Bill was buried this morning in the stillness of lingering thoughts, prayers and a memory that cannot fully conceive of the loss.  What can I say?  My stomach was tied in knots as I entered the graveyard, but I was immediately greeted with love from Bill’s family.  They may never understand what a gift it was to be received by them so graciously.  And what a gift it was to be able to finally say goodbye.  

When Bill died, an energy of such magnitude slipped into some invisible plane and the rush of time wavering in all directions outward from the intersection of where his last breath was drawn in, to our childhood in Elk Rapids, to the brief moment when I knelt down and felt the granite headstone firmly planted in the earth.  I’ve never known such sorrow, I’ve never been so humbled.  I’ve never needed love more and deserved it less.  I’ve never seen people come together and rise above the anger, the tragedy.  The same strength Bill revered in his family is holding them together.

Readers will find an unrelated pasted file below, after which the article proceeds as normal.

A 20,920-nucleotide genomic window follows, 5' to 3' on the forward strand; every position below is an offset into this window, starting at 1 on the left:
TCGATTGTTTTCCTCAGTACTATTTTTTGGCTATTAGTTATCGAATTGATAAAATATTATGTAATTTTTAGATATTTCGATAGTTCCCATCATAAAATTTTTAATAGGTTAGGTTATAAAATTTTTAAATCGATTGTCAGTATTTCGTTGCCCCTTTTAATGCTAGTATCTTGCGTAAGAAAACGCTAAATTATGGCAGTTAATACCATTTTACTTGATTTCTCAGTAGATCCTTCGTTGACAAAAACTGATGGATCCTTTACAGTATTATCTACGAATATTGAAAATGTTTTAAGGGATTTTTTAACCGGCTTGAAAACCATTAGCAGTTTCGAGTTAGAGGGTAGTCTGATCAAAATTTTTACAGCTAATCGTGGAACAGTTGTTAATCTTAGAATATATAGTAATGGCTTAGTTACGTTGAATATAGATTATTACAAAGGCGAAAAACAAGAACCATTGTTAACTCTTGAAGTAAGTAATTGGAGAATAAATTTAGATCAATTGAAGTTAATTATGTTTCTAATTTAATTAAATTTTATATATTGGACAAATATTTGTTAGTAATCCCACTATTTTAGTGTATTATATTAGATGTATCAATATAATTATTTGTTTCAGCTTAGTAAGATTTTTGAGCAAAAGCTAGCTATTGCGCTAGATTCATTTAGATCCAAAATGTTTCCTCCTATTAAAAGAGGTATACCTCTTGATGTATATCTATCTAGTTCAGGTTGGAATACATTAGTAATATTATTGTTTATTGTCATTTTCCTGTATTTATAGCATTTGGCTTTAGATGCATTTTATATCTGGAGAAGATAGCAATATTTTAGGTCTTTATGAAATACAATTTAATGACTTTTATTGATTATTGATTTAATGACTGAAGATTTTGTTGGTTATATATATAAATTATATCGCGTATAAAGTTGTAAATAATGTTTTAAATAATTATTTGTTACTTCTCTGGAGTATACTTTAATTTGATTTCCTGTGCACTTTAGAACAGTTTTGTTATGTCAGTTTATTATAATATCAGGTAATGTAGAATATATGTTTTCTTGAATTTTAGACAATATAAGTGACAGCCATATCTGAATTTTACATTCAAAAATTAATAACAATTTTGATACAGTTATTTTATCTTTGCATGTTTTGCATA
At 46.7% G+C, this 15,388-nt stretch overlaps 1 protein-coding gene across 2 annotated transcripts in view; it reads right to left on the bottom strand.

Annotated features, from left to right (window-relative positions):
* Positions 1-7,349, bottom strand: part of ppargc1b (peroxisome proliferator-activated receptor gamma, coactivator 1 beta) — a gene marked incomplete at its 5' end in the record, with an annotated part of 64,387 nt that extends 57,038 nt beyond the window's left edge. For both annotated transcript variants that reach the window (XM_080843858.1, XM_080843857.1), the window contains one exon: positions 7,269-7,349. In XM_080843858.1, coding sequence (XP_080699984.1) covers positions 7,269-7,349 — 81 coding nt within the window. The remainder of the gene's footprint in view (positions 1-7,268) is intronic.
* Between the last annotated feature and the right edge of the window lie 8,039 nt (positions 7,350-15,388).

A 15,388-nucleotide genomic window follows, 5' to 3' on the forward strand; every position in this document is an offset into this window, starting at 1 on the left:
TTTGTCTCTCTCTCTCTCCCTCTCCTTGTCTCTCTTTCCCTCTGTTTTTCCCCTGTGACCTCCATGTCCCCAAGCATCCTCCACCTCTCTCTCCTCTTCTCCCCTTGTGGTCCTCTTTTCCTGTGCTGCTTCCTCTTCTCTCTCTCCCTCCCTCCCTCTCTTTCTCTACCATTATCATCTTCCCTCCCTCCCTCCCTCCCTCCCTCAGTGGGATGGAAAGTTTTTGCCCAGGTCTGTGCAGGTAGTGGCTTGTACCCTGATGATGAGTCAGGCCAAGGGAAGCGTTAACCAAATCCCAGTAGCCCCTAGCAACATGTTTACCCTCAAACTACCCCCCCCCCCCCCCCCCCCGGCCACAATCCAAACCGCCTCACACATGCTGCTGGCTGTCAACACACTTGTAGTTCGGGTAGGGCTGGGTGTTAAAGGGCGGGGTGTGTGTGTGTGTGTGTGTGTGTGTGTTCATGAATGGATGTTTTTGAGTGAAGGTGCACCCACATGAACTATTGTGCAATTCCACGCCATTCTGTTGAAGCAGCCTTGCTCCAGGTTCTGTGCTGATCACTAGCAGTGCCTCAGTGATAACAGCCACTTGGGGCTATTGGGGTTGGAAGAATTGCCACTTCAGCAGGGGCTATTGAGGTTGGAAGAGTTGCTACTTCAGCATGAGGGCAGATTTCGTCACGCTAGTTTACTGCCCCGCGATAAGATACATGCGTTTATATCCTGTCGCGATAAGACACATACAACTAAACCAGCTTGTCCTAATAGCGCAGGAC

I miss him.  My mom said he was one of those people who leaves an impression on your heart. Bill’s aunt said at the service, “If love alone could have saved him, he’d still be here.”  And in a way, this love keeps him with us still.